Thursday, July 17, 2008

Environmental optimism

If you've read my blog for a while, you may you wonder: why do I spend so much time talking about environmental issues on a business blog?

The answer is simple: business operates in the environment, and we have no choice in the matter. The environment seems poised to make a few changes right now. That seems fair; it's apparently doing it largely in response to changes we've made. In times of transition, there are usually economic winners and losers. We've seen that building inefficient SUVs is not a winning strategy now (or, presumably, ever again); I want to help you (and me) think about the areas in which we can win.

Which brings me to my main point: optimism. Sometimes I post items that could seem depressing; I think my previous posting fits that description.

There are two steps to change. The first involves becoming motivated, and the second involves doing something. Facing up to the facts, as best we know them, is arguably the first thing we have to do. As we continue to get new data (even as the fundamental message hasn't changed in a while), I think it's important to keep looking at the science so we base our actions on the best insights we have.

I happened to see Great Read! Important Read! in Tom Peters' dispatches from the new world of work. While I haven't read Amanda Ripley's The Unthinkable: Who Survives When Disaster Strikes - and Why, the subject of his post, yet, I think the concept meshes well with my idea that we are the ones who can make a difference. We can do it through business, we can do it personally, and we can do it through our governments. I think it's important to push forward on all three dimensions and not to let difficulties in one of those three areas prevent us from making progress in the remaining ones.

Is that a call to become dour prophets of doom? I sincerely hope not. While I think we have to make changes soon, I think we can and should do it with cheer, energy, and a spirit of optimistic entrepreneurialism. That's one of the things I liked about teaching at Bainbridge Graduate Institute: everyone there had an upbeat, infectious approach to life, to business, to social justice, and to the environment. That's one of the things I like about Bernie DeKoven's Junkyard Sports: he takes trash that no one wants and turns it into the stuff of play. That's one of the things I like about the growing interest in wind power, photovoltaic arrays, and high-efficiency transportation: the business system is responding to a real need. I'll let you have fun and success finding (or, better, creating) more examples.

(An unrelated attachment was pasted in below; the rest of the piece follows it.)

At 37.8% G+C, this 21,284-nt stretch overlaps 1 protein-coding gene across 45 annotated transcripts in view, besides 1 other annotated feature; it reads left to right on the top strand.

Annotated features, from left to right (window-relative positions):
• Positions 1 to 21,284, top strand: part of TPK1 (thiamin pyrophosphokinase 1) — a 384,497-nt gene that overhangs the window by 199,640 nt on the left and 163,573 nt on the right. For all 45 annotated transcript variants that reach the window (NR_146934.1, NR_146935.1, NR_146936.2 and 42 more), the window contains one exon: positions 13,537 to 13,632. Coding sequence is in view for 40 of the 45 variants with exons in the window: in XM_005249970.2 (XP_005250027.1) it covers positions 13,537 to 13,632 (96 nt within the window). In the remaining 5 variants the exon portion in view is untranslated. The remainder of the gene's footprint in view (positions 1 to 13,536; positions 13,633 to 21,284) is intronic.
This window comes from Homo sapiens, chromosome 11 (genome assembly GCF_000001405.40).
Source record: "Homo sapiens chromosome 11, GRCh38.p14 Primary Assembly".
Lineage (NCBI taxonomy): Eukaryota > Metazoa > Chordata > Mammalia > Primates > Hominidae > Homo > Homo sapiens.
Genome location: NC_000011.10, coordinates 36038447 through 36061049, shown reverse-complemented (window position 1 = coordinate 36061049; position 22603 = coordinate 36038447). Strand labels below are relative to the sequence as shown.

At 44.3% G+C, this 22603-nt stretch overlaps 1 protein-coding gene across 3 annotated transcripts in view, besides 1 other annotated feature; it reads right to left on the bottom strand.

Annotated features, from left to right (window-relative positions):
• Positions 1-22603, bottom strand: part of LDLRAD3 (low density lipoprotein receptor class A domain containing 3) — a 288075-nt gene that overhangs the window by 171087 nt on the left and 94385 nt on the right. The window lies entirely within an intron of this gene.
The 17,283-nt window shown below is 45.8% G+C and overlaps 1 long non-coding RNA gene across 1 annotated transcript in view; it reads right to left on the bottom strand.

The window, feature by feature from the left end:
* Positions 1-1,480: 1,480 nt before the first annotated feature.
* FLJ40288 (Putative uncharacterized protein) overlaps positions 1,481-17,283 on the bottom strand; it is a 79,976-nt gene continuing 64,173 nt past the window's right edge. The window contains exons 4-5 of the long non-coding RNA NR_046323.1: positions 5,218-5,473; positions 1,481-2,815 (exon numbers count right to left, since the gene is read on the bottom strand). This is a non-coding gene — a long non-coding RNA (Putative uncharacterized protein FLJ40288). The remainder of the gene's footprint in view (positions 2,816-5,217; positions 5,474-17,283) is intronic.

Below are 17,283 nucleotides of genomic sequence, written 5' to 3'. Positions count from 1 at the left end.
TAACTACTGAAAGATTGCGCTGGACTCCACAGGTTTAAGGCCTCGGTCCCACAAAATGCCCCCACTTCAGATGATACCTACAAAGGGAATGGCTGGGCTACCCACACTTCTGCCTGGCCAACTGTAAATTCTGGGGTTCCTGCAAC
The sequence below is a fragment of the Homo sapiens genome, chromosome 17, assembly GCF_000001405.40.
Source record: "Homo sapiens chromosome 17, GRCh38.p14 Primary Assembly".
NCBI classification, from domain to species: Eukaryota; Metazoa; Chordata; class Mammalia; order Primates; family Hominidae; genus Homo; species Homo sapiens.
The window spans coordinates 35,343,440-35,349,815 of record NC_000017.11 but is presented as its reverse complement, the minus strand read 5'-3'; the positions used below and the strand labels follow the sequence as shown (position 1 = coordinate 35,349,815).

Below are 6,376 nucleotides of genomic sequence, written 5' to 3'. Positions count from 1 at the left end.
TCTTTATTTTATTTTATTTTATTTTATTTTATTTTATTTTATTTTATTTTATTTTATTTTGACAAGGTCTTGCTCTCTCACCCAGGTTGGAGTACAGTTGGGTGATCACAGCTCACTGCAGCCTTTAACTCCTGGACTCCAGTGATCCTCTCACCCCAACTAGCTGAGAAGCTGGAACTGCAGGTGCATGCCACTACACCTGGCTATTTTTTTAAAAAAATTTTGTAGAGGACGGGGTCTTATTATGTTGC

What do you think?

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2 Comments:

Blogger Glen Hiemstra said...

Bill, I spoke a week ago to transportation officials, laying out what I believe is the real situation with oil and with the environment, which means that transportation must change in the next decade and a-half.

Afterward, though people liked the speech, I was told they were "depressed."

Today, speaking with a director of the Cambridge U. program on business and environment, I mentioned this, and got a nice lesson. Suppose you were told you were sick and needed to do something. First reaction - of course you would be depressed. Options? Pretend there is nothing wrong. Give up. Or get on with treatment in hopes it will work. Which do you choose?

17 July, 2008 18:59  
Blogger Bill Harris said...

Glen, thanks for stopping by.

I won't answer your question directly; hopefully it's obvious which we should do. In that light, I've gotten some benefit from Dale Emery's article on the Satir change model.

I also like Rosabeth Moss Kanter's book Confidence: How Winning Streaks and Losing Streaks Begin and End in that respect. She makes the point that knowing the real situation is the first step, and there are steps that follow which we need to be successful.

17 July, 2008 22:04  

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